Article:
Florian Wegener: So on one side we help biotech and farmer companies. We help their scientists to navigate through you know 45000000 products sds that we have on the website we are by far the largest catalog in the industry. And we help them to shorten their time to identify and prepare the next experiment that they want to run. We’re speaking here. Preclinical. So ah, people basically need cooking recipes they need ah the ingredients for the meal if I may say so. And we at seino can basically offer you all of the ingredients and some of the recipes and that saves them half a day to a day every week that is very very powerful and so this is how we enable scientists to do better research faster. This is how we. Actually helped them to to save cost and and ultimately ah you know achieve scientific milestones faster. So so these companies pay us ah to answer your question. They pass a certain fee to to gain access to to the platform and then on the other side we have a few thousand suppliers by now on the platform. And they pay us because we sell their product and and so so we’re in a position where we actually monetize on both sides of the marketplace in you know from my perspective I speak to investors every day. It’s true, true this morning. Um I think one. Ah you know. But 1 thing you want to look out for being an investor if you invest into marketplace is do they actually monetize on both side of the platform and I’m not thinking about the revenues for the platform I’m rather than thinking do ah actually people are they willing the users on both sides of the platform to pay for those services and that to me. Is a clear criteria for there is a real need as a real product market fit.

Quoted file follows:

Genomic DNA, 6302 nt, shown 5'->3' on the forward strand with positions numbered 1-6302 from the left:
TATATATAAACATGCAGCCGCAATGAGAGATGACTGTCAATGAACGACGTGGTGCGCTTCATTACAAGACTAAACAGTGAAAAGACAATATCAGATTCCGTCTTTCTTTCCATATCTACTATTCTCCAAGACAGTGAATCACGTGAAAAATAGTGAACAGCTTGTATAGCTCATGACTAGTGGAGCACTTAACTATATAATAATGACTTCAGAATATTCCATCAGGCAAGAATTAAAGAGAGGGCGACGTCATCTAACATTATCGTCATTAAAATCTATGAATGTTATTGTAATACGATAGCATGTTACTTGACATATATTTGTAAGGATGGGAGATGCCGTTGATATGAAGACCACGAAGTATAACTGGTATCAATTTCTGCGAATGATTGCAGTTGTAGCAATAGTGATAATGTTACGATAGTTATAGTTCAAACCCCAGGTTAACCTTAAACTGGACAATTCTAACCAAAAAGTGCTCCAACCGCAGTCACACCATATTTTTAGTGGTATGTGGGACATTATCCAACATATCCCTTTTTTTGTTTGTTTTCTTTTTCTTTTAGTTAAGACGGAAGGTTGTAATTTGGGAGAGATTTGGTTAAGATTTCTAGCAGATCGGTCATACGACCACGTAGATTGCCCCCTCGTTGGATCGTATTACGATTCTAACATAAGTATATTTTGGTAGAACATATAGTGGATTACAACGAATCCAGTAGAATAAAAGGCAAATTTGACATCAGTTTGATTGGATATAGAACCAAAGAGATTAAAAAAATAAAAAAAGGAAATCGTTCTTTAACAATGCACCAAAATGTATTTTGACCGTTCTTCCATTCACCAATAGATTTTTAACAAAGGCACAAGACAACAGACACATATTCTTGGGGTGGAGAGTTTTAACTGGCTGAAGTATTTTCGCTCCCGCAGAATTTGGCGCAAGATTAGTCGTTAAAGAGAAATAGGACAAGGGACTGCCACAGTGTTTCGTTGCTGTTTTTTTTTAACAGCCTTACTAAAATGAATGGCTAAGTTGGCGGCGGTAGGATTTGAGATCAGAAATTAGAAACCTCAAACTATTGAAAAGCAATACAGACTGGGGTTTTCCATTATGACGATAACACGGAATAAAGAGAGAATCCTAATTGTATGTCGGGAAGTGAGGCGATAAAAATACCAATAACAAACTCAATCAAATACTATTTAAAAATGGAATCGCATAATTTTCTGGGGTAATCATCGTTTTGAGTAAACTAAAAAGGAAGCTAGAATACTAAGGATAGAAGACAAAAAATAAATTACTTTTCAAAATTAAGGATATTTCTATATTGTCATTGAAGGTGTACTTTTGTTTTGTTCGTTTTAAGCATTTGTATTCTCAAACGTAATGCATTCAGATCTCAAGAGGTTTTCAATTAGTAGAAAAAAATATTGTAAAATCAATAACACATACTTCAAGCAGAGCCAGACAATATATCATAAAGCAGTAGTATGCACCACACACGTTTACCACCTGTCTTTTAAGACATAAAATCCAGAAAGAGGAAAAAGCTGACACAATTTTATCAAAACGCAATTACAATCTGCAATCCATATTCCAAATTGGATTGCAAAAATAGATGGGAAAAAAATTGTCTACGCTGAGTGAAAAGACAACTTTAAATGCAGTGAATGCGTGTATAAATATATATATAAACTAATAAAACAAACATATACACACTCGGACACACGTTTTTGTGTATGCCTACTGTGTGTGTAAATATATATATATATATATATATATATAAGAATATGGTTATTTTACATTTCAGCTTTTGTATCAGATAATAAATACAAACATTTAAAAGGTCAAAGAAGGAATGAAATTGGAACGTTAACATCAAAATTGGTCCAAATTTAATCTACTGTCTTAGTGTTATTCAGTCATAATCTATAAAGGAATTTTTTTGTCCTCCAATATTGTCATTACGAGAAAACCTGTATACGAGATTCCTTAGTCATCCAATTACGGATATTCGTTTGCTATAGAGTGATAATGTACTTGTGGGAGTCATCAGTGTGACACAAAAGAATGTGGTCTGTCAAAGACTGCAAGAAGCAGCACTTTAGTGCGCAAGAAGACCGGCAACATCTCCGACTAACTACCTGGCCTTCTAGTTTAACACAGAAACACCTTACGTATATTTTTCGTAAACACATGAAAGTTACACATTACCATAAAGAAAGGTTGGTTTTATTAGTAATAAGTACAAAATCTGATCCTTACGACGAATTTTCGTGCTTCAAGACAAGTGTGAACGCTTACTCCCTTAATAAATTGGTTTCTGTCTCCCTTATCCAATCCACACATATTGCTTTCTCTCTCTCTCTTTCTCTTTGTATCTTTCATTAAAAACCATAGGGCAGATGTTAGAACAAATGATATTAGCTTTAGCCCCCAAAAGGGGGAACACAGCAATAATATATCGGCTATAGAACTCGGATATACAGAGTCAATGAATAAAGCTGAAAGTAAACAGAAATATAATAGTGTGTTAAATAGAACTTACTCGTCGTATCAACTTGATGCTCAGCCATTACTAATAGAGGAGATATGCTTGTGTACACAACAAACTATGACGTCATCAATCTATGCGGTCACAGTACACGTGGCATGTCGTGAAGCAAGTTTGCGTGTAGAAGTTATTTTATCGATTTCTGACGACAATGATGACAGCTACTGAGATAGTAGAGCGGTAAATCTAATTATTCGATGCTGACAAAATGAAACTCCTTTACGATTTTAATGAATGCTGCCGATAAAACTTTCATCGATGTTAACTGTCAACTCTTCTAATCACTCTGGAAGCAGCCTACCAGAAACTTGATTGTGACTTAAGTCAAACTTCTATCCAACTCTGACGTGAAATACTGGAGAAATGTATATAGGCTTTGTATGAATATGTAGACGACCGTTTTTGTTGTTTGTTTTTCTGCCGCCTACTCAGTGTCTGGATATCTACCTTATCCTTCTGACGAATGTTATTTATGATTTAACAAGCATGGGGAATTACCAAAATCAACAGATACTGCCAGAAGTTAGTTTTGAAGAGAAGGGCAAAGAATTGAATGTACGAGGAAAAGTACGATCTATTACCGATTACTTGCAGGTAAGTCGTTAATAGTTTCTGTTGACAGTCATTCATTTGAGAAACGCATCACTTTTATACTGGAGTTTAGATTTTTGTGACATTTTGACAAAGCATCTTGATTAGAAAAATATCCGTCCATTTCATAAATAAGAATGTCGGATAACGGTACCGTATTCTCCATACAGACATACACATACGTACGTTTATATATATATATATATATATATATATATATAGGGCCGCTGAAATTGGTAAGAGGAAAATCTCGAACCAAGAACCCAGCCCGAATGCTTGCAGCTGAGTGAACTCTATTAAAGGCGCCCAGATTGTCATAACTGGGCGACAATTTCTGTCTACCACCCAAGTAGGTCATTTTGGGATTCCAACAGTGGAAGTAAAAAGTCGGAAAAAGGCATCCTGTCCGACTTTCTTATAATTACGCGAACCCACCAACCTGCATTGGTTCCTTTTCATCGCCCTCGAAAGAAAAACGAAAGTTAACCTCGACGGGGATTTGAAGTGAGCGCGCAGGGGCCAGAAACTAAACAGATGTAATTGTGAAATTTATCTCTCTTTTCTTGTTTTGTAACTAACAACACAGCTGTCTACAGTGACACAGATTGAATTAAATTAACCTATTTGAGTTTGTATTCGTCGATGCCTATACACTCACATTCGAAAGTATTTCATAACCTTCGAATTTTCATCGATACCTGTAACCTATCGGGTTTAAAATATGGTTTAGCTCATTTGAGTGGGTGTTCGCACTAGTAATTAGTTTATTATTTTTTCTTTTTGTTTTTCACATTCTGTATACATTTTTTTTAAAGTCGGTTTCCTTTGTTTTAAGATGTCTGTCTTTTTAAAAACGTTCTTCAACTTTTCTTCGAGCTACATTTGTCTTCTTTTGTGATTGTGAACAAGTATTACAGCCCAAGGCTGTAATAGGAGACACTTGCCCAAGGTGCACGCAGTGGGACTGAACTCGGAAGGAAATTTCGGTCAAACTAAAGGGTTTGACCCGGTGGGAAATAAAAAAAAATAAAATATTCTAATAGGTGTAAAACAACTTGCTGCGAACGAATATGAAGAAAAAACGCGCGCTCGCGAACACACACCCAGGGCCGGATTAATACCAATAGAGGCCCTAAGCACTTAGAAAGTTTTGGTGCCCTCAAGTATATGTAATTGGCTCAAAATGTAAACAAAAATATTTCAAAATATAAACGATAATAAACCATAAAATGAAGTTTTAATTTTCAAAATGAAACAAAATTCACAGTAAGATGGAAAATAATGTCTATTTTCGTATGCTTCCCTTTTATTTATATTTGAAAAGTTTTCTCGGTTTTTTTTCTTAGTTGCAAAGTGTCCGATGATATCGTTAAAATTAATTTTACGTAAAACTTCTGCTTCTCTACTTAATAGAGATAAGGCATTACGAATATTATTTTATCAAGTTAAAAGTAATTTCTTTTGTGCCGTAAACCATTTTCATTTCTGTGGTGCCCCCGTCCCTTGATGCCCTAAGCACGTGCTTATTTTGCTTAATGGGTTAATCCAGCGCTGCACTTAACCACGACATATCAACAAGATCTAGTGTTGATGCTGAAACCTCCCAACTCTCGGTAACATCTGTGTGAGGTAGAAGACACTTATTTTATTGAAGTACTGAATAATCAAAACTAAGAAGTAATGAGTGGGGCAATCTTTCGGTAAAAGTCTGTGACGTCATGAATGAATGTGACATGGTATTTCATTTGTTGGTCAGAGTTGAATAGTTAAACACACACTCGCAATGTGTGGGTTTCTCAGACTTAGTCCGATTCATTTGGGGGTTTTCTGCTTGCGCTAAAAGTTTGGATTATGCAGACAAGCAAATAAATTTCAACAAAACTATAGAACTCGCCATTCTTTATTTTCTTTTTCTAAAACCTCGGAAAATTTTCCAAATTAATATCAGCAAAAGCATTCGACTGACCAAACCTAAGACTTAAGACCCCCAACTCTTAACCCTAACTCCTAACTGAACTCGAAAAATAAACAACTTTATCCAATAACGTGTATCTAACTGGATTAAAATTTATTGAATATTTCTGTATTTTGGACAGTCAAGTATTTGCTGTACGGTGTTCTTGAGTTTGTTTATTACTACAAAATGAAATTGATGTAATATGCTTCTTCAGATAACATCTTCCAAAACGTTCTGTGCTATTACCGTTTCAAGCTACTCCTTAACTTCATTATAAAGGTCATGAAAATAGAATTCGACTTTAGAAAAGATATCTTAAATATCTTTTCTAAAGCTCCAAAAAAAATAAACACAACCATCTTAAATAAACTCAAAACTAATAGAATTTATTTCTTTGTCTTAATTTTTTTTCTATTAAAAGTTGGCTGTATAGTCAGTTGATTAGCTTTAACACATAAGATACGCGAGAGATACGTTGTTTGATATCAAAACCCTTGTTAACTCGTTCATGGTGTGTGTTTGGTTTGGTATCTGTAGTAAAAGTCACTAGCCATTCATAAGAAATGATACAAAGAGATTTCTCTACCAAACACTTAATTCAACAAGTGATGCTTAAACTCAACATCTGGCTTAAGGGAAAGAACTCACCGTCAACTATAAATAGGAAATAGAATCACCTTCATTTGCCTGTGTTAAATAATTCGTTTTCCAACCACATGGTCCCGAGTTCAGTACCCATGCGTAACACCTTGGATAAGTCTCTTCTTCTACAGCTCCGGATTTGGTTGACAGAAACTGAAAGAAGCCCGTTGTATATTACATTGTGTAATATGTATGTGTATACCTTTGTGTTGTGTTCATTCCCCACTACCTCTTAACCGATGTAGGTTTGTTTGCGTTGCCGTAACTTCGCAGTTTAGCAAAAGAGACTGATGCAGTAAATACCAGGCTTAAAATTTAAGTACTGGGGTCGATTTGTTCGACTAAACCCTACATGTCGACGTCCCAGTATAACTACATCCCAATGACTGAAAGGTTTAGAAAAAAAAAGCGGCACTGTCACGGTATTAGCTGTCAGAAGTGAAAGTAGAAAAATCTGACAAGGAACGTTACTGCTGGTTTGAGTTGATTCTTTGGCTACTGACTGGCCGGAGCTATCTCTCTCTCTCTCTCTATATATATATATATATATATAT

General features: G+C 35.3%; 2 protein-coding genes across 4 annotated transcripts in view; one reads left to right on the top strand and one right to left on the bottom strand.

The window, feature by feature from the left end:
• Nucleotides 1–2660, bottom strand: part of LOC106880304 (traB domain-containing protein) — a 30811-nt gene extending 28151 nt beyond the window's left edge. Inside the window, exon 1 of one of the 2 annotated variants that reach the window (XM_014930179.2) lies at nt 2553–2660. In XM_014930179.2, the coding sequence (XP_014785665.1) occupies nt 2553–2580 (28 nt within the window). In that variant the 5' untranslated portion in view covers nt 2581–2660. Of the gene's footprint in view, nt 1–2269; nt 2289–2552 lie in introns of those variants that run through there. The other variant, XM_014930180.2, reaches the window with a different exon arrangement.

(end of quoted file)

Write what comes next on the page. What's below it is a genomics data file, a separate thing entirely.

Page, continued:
Alejandro: Now when you’re building a marketplace. It’s like launching 2 companies right? So you have like 2 different areas that you need to build and typically you know you got this supply demand or the chicken and the egg I mean I remember on previous marketplace that that I built. I really just wanted to shoot the chicken and step on the economic because it’s very frustrating to really get a right? but in in in your guys’s case. How did you really think about building the marketplace and which was the weakest side of the equation that you needed to get it right to get right.
Florian Wegener: I think.
Alejandro: In order for the marketplace to really work and have the right type of network effects.
Florian Wegener: Yeah, great question. So in the life science research industry the power in these deals is with the suppliers. It’s not with the scientists. It’s not the scientists who drive the industry forward. It’s router to supply us and. That is driven by non-transparency and so in the fragmentation of the market it ah it takes them that the users the scientists hours to identify the right product and compare they actually build excel spreadsheets from different websites and then there are thousands of supplis who don’t even have websites. Now in this setup. Why would the supplies change this world. There’s no way they’re going to change it if you don’t put them under pressure and so what? what what? we? how we started this and this was our our initial hypothesis back in. Yeah, several years ago and I think by now we we have proven this is we are. Actually creating demand and and this is this is how we do it and then the supply falls to the demand now what that means is in the beginning we are pretty bald on day one we said we are the everything store of life sciences even though we just had a few hundred products and not the 40000000 that I have by now. And there were first. Ah you know academic institutions initial biotechs where the people said hey listen. Um, even if this is not perfect yet. We’re also all entrepreneurs in this industry and it will never stop. But we we always do science so we we’re all entrepreneurs. Ah you know. Start working with you guys if we like it. We’ll continue if not, we need to find something else, but it also illustrates how big the pain is that people are open to nearly anything in the beginning and so so what we built over the years is then um you know that that system that helps them find these products navigate through it. And and so really, um, to me the the transformation that we are part of in this industry is coming from the end user in our case.